So you’ve bitten the bullet and gone with WordPress for your Web Site system, good for you! I like it, and have been using it for many years (although I am not a zealot either, whatever system works just fine, if you are comfortable with it).

One of the first security things you really should think about it is to change the Administrator account on your system. Why? Well if I look at Wordfence, to see who is trying to log into my system I see the following:

Vietnam Hanoi, Vietnam attempted a failed login using an invalid username “admin”.


Image courtesy of Stuart Miles, at FreeDigitalPhotos.neta failed login using an invalid username .

IP:  [unblock]
43 seconds ago
Japan Japan attempted a failed login using an invalid username “admin”.
IP:  [block]
10 minutes ago
Romania Sibiu, Romania attempted a failed login using an invalid username “admin”.
IP:  [block]
20 minutes ago
United Kingdom United Kingdom attempted a failed login using an invalid username “admin”.
IP:  [block]
21 minutes ago
Turkey Istanbul, Turkey attempted a failed login using an invalid username “admin”.
IP:  [block]
29 minutes ago

Let me assure you that none of these log in attempts are from me (given I am not in any of those countries), but do you see a trend here? They are all attempting to log in with the user name Admin and that is the first (and primary) attack vector for many of the hackers out there.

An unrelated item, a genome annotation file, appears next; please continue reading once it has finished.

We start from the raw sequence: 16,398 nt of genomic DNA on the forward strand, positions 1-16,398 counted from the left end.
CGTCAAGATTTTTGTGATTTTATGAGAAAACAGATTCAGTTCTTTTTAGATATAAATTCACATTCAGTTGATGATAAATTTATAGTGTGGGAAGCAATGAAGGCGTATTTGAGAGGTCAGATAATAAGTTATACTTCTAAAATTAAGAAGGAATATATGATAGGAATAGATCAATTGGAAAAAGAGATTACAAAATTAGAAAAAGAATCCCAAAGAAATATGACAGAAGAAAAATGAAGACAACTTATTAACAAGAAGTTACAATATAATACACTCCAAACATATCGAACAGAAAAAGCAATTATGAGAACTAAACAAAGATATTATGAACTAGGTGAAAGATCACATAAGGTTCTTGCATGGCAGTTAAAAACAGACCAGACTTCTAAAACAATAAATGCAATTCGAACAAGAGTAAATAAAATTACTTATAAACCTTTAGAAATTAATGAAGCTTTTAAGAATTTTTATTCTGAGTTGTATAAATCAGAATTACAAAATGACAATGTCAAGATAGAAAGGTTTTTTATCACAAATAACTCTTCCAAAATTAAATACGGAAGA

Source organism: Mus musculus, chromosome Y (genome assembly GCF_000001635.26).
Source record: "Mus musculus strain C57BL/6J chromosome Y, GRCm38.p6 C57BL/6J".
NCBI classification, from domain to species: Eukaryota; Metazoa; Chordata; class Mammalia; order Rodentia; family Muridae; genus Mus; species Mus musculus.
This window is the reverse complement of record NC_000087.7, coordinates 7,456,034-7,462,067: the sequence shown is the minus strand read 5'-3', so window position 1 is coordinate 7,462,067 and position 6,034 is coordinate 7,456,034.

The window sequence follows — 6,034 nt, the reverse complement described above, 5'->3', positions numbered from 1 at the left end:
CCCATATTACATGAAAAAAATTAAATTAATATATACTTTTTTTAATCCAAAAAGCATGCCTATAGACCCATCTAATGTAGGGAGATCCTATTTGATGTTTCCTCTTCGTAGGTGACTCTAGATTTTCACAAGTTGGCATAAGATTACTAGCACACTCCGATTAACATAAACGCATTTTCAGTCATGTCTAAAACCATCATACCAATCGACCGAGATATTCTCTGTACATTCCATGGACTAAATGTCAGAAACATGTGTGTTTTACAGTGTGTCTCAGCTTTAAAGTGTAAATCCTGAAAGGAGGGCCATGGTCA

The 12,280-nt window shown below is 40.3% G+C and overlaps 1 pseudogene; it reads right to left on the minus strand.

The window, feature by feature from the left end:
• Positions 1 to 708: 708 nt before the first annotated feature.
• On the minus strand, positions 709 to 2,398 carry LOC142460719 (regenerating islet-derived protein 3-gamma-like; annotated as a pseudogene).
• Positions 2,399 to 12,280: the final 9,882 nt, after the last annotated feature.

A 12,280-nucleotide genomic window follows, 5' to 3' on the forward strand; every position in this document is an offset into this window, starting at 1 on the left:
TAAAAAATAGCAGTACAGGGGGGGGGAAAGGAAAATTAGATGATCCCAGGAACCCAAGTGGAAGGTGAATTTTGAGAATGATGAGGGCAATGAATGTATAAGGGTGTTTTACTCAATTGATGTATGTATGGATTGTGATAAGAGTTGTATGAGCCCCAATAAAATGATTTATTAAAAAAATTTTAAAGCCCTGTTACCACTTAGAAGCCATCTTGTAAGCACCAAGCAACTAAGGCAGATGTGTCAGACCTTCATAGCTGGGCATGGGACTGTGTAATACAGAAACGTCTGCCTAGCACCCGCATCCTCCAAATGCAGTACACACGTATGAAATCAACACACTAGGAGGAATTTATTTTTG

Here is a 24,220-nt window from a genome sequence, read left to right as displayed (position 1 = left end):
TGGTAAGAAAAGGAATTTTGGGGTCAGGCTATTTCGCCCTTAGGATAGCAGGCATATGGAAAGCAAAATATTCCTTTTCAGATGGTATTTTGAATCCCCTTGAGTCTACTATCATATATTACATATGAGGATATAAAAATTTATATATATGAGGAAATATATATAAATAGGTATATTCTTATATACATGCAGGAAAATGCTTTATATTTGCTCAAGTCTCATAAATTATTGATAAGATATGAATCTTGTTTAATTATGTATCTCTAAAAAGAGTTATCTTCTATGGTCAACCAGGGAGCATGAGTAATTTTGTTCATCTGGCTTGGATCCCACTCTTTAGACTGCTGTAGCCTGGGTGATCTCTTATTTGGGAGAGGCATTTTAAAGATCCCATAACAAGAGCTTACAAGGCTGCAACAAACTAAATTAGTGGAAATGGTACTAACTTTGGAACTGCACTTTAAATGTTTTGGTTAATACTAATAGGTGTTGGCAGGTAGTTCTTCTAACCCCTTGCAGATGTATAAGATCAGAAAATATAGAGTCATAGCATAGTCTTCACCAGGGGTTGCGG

How to remedy this?

  • Go to the Users Menu on your WordPress site
  • Create a NEW userid, and call it what you wish (e.g. ThisIsNotAdmin ) that has Admin privileges, and give this user id a good password (not that crappy one you use for most sites)
  • Log out of your Admin account, and try to log in with your new Admin UserID, make sure you can do all you want, and that it is really an Admin account (be really sure before you do the next step).
  • From your new Admin userID, delete the Admin user id (maybe after you have done a full backup of your site just to be paranoid).

That is it, you have shut down the first attack vector for hackers, so your site is a little more secure (but don’t get cocky, there are many other ways into your site, this is just shutting off one of the easiest to attack).

Old Commentaries become Timeless

With over 2500 articles written over 10 years there are many of my commentaries that have faded in their significance, and the points made are no longer valid, however, that is easily remedied, with some judicious editing.